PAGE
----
"Look at those dry elbows," my wife said as she stared at a photo she had taken of me from the back when I was looking over a cliff somewhere in the San Rafael Swell. "You need lotion on those."
"Real men don't wear lotion," I said, knowing by saying that I was on the edge of a virtual precipice much steeper and deeper than the overlook I was hanging over in the photo. "It makes me feel all sticky and then it sinks in and doesn't do any good."
Those last four words were the fateful utterances. I had not just leapt off the cliff by speaking those, I was flung off it like I was being shot out of a circus cannon.
"You know your dad used to put lotion on all the time," said my wife, with a look in her eye like she was watching me fall into the abyss. "He knew that it helped his hands because they always got dry and cracked in the winter."
She had found my weak spot; my father. There were a lot of things in life that my father and I had not agreed on, but he always did the right thing. He was a quiet hero to me. She had me, because what she said was the truth, but I still had to find a way out of that literally sticky situation.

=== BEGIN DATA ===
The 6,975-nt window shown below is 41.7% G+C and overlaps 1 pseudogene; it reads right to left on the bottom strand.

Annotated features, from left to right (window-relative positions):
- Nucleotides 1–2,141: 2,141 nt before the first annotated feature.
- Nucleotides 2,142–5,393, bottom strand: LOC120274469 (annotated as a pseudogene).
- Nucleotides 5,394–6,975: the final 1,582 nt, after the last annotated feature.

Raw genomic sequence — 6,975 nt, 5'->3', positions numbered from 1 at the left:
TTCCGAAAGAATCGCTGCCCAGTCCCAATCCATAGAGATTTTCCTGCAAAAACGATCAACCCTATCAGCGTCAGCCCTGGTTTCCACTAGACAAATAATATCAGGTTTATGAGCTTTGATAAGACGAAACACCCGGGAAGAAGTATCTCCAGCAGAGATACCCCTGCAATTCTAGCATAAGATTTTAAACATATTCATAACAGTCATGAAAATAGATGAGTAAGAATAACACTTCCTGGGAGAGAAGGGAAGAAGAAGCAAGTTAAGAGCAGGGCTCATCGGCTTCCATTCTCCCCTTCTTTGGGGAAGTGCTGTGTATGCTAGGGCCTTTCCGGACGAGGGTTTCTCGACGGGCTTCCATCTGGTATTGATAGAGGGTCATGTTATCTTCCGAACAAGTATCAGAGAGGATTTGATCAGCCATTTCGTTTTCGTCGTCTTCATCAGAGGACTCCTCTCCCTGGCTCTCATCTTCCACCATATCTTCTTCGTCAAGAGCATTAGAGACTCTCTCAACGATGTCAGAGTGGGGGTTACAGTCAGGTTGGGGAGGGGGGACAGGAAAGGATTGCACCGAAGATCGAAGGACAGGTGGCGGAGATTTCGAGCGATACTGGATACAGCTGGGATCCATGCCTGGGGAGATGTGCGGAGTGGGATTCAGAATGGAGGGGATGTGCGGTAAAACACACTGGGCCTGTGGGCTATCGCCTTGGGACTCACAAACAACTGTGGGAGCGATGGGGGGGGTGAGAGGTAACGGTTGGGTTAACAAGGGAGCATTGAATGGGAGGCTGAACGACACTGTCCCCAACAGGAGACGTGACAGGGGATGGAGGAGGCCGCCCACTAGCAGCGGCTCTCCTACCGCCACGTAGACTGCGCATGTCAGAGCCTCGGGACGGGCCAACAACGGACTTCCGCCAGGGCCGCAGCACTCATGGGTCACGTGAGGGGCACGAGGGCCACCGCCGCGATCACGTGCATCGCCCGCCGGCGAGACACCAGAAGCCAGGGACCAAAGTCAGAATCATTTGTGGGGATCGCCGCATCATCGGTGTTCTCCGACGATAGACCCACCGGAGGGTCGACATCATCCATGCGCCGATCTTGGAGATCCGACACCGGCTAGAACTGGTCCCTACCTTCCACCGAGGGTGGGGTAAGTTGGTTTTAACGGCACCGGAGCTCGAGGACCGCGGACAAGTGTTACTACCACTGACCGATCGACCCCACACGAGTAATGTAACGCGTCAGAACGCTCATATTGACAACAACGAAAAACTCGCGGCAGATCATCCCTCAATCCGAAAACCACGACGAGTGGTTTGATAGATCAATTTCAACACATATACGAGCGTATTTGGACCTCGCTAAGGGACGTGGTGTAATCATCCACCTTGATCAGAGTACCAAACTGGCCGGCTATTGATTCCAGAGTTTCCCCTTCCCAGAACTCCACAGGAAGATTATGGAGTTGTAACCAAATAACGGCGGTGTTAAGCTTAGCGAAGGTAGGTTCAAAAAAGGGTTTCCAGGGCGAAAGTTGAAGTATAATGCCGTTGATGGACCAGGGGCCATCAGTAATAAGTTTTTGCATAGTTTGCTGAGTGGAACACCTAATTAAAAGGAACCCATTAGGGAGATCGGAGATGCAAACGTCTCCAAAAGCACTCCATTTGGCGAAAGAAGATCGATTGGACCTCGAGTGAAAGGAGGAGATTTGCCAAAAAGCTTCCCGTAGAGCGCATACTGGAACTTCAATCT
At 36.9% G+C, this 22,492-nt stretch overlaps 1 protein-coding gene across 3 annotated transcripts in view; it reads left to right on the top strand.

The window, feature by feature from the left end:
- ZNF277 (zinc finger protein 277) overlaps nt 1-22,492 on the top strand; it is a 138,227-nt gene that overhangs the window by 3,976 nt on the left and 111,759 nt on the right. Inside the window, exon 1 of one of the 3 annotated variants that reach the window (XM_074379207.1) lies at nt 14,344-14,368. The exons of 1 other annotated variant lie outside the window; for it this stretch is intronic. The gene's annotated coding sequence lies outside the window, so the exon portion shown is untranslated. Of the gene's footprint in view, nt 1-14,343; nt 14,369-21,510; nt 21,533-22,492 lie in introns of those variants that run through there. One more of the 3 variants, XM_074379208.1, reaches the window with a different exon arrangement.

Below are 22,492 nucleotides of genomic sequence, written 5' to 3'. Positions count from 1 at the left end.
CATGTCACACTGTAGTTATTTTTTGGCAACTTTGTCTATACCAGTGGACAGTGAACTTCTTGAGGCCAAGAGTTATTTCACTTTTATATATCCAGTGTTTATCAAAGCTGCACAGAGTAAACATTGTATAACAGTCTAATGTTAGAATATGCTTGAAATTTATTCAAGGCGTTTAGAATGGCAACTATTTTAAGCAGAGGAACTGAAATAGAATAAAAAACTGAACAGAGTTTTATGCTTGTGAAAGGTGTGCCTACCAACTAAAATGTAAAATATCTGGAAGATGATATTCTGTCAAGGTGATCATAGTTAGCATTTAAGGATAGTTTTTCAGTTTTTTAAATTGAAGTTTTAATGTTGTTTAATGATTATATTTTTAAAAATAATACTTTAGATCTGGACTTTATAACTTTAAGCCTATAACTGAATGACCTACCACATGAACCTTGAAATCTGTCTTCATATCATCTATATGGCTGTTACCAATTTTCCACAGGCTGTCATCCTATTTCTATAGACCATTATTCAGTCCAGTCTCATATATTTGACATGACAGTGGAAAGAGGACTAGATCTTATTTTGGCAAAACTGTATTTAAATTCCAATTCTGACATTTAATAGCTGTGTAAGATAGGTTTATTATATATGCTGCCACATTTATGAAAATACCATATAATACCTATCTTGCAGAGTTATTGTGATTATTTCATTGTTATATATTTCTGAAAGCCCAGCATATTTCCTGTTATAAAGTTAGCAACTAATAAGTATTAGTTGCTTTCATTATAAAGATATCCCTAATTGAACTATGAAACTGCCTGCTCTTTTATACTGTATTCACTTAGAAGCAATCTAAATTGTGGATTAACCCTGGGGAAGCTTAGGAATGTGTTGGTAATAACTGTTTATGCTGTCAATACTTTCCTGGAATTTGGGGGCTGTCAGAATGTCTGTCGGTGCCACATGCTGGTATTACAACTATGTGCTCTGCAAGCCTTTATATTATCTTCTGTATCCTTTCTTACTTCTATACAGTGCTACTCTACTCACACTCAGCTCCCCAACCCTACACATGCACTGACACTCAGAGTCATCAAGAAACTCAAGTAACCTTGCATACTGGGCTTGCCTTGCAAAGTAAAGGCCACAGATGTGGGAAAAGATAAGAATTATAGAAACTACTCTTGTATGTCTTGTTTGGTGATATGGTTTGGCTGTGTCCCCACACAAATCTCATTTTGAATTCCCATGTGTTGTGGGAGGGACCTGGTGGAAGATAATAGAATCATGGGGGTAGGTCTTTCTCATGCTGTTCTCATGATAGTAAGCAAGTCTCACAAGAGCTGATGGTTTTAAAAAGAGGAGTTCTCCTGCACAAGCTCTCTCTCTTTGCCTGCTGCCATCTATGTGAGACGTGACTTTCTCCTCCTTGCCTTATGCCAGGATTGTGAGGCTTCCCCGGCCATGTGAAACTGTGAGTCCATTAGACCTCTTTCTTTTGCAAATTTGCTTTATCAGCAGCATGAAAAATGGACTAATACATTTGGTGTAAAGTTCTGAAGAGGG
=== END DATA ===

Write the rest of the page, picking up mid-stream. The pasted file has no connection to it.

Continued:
"Yeah, well he had dry hands because he was in water everyday of the week at work and it was particularly bad when the weather got cold and dry," I said. My dad was a dairy farmer for 60 years and he was the guy who took care of all the milkers and utensils in the barn twice a day, cleaning them with very hot water and loads of strong chemicals to be sure they were clean for the next use. I remember times when I was a kid that his hands used to just bleed from the cracks. "He had to do something to protect his hands. Besides he used some kind of lotion that moisturized his hands without making him smell like a bunch of dead roses."
"You need to use lotion," she said once again as she walked away toward the TV room. "But I am not going to force you; you are a grown up and you know what is best for you."
I was steamed. She had not only mentioned my revered father but she had used the "grown up" words. I have found in my life that in general women regard most men to not be much more than 10 year old boys that have put on more fat and a bunch of wrinkles. That grown up comment fit right into that type of thinking.
As she was watching the Ghost Whisperer in the other room I went in the bathroom; the one with the big mirrors. I wanted to examine my elbows. Sure they were dry; but what do you expect of a part of the body that was all wrinkled and funny looking before I could even say my first word. That part of my arm hadn't changed in 56 years so why should they be changed now.
"This is how real elbows should look," I said to myself.
I looked at my hands and saw they were cracked and dry too. I too have my hands in water a lot, but for a different reason. I am one of those people who needs to wash my hands before I wash my hands. And then sometimes I wash them one more time. Consequently the cold, dry air is tough on them.